The new one pound coins coming soon

  bumpkin 07:57 03 Feb 2017
Locked

I see we are to get a new £1 coin in March. It is shaped a bit like the old trupenny bit. The idea is to prevent forgery which has become widespread so it would seem a reasonable thing to do.

I wonder however what is the cost/practiclity of converting every coin operated device in the UK. Vending macines, amusement/gaming mcs, parking meters, ticket mcs as examples even maybe supermarket trolleys. Any one like to comment or add to the list.

  Forum Editor 08:16 03 Feb 2017

Vending machines use various methods to detect which coins are inserted, including weight, colour and shape. Light detectors are used to tell the machine about the coins, and the introduction of a new coin would presumably just involve updating the detector's ROM chip - not a big deal.

As for parking meters - in London they are becoming a rarity. Most local authorities are introducing pay by phone parking systems. The meters that do exist are, again, smart meters so they aren't a problem - easy to update them to recognise new coins.

  bumpkin 09:06 03 Feb 2017

* Light detectors are used to tell the machine about the coins, and the introduction of a new coin would presumably just involve updating the detector's ROM chip - not a big deal.*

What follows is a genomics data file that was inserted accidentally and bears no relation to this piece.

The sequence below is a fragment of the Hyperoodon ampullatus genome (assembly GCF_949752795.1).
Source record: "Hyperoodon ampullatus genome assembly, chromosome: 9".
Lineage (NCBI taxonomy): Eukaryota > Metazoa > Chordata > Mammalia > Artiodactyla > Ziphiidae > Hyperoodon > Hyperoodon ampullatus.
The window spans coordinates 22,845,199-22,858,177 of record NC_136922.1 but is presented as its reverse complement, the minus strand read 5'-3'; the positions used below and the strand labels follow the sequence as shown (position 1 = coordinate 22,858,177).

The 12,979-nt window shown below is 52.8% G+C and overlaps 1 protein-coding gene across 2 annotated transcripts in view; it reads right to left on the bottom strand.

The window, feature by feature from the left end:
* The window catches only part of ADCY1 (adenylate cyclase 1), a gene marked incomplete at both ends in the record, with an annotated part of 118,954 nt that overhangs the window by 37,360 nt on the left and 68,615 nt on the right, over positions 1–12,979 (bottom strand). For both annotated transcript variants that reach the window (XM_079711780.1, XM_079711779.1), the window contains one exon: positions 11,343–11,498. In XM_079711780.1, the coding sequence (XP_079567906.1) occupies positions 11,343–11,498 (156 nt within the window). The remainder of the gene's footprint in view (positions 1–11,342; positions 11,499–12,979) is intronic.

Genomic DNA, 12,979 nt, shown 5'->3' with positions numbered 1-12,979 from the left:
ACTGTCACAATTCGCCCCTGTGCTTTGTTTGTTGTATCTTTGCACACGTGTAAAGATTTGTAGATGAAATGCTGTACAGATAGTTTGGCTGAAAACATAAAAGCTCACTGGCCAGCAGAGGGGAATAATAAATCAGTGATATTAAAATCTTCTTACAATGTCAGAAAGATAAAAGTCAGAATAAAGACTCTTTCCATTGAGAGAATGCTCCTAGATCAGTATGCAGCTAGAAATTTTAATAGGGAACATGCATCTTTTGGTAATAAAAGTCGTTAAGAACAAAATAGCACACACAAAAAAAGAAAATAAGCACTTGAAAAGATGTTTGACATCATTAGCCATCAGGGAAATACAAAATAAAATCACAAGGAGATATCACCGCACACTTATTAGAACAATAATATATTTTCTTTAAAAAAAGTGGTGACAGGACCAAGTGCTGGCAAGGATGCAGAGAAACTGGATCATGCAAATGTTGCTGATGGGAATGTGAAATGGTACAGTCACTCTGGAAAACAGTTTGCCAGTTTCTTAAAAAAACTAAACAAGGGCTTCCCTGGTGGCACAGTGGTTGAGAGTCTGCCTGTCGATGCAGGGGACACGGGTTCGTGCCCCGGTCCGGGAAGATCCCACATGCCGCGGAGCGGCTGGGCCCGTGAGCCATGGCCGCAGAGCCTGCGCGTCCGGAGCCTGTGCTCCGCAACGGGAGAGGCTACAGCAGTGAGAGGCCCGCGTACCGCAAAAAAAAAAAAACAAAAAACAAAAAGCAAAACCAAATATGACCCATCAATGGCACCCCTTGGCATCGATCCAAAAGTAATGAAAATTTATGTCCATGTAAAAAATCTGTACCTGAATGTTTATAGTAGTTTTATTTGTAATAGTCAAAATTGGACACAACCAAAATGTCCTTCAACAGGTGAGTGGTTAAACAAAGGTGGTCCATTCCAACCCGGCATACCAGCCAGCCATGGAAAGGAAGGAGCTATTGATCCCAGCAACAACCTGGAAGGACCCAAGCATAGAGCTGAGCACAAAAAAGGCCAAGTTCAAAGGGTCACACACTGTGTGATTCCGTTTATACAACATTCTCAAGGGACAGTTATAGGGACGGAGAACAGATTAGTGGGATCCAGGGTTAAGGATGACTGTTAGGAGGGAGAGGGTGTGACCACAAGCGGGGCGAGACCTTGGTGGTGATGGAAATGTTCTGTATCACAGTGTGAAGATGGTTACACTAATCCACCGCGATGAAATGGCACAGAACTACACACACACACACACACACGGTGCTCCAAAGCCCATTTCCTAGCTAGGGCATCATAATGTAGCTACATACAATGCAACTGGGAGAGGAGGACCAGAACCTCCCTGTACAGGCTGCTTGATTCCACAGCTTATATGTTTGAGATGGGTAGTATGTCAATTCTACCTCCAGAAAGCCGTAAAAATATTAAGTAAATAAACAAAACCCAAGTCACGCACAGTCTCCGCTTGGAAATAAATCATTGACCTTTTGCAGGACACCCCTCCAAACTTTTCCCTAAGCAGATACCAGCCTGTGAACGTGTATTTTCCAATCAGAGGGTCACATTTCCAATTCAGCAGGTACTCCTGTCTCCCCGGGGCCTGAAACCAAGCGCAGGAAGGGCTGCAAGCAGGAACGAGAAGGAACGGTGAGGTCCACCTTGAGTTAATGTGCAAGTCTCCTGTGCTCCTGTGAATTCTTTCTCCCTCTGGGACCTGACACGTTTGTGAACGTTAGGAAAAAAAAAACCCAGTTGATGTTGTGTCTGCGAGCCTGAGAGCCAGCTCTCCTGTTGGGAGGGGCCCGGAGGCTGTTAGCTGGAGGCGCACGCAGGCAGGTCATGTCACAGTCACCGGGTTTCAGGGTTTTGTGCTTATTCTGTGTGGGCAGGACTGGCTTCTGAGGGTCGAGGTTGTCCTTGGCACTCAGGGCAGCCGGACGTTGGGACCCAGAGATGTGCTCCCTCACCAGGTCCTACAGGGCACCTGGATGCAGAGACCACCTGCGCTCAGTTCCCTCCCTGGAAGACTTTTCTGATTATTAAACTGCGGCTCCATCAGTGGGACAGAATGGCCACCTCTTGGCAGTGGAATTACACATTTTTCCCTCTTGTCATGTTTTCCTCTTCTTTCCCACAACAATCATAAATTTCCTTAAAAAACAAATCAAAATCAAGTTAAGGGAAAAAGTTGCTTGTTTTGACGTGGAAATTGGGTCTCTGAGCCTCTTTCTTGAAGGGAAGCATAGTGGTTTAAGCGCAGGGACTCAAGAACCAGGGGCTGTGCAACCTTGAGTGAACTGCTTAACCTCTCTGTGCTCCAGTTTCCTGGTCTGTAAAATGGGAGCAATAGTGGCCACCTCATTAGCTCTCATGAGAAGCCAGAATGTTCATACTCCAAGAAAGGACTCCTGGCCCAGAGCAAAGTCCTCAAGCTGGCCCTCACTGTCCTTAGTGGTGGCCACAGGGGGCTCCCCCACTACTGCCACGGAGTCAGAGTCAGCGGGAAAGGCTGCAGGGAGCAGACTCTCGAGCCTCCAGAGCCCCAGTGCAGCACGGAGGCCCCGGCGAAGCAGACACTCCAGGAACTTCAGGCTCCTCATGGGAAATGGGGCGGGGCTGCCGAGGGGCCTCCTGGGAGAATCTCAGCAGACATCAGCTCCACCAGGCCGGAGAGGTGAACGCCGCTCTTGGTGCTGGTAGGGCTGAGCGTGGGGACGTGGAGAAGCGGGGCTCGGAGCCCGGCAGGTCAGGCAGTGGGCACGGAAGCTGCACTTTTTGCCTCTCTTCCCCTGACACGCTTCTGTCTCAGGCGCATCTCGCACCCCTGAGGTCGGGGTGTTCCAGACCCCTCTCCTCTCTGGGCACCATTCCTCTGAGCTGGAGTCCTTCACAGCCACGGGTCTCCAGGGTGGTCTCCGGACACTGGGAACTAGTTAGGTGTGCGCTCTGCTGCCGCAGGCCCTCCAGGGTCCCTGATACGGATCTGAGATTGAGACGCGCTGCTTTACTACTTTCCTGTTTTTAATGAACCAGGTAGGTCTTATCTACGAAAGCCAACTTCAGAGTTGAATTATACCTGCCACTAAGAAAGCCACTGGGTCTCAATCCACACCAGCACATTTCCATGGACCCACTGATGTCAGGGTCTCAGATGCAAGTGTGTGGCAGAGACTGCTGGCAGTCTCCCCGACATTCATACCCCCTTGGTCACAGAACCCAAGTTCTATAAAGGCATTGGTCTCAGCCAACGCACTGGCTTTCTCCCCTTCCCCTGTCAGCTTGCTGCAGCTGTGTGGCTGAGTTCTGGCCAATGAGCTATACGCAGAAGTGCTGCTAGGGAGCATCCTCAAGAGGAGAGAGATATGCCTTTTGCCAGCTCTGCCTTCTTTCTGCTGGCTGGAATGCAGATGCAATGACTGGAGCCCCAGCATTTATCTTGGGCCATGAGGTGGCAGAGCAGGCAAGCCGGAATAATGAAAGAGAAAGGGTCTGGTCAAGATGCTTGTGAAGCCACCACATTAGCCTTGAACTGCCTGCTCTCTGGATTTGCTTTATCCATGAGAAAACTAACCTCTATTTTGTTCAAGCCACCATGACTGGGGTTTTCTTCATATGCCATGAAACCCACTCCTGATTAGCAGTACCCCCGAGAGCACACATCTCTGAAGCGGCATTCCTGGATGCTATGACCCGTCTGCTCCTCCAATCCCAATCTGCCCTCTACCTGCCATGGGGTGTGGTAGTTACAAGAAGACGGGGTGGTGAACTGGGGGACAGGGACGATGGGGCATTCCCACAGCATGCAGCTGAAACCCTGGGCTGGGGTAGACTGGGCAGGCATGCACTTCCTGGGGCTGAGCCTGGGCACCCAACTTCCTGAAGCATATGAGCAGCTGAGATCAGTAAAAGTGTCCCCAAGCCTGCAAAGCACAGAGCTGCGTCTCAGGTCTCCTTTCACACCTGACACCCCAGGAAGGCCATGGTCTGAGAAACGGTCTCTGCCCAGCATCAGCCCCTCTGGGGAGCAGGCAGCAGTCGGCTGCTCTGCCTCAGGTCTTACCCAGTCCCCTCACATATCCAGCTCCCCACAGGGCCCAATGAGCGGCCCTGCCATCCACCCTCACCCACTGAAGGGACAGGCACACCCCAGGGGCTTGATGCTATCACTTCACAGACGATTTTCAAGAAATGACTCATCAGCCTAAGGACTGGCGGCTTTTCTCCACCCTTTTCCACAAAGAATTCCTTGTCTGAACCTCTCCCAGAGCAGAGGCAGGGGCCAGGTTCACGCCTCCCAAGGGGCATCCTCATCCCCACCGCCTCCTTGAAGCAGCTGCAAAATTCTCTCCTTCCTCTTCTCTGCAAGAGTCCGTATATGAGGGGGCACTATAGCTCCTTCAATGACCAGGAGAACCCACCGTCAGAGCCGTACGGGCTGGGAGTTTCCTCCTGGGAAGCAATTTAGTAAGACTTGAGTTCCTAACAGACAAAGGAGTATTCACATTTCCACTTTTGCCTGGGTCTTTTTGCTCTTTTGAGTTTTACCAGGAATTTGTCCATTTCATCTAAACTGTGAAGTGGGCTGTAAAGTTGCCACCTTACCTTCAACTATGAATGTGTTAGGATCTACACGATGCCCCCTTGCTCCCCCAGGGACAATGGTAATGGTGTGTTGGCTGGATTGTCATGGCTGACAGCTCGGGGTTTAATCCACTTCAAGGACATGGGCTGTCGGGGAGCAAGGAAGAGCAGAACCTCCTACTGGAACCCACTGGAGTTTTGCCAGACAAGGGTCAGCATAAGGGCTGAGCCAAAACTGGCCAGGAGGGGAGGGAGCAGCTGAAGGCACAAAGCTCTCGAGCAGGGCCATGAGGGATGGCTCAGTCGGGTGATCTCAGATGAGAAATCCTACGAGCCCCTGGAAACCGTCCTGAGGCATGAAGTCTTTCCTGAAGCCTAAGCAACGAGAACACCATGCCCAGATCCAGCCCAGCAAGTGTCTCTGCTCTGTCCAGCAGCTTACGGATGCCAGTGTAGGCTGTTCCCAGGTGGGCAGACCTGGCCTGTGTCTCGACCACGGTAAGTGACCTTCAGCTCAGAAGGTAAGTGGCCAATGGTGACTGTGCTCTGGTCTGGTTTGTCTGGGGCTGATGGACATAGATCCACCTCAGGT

Thanks, that is interesting and not something I was aware of but it makes a lot of sense.

  morddwyd 09:13 03 Feb 2017

What about all those people who have those coin sized tokens for unlocking supermarket trolleys?

The cost of conversion as it will be borne (ultimately) by the consumer. The cost to the economy of the vast amount of counterfeit £1 coins circulating, some estimates are as nigh as 3%, is much greater. That is why the old coins will cease to be legal tender so quickly (in coinage terms).

  Quickbeam 12:17 03 Feb 2017

I believe that they will fit the same maximum circle as the old ones and the supermarket trolley coin slot isn't high tech.

  bumpkin 12:33 03 Feb 2017

* supermarket trolley coin slot isn't high tech.*

Neither is the rest of the things, can't even be pushed in a straight line.

  Cymro. 13:12 03 Feb 2017

The vending machine industry in the UK is I imagine a multi million pound one and so I would hope can well afford to absorb such costs itself. Mind you I bet a good part of such costs will eventually be passed on to the consumer.

  bumpkin 13:36 03 Feb 2017

The costs will inevitably be passed to the consumer in one way or another though I would expect them to be minimal (if even noticeable). I was thinking more of the practical side of things. From an earlier explanation by FE it would seem to be not too difficult but could it be carried out by those that attend these machines on a regular basis to fill, clean etc or would it require an engineers visit to every one.

  Aitchbee 13:53 03 Feb 2017

High tech supermarket trolleys have been around for years.

click here

  bumpkin 15:18 03 Feb 2017

The wheels normally lock anyway while you are trying to navigate the shop.

  morddwyd 19:32 03 Feb 2017

As a matter of interest, several local supermarkets have stopped using coin release security on trolleys.

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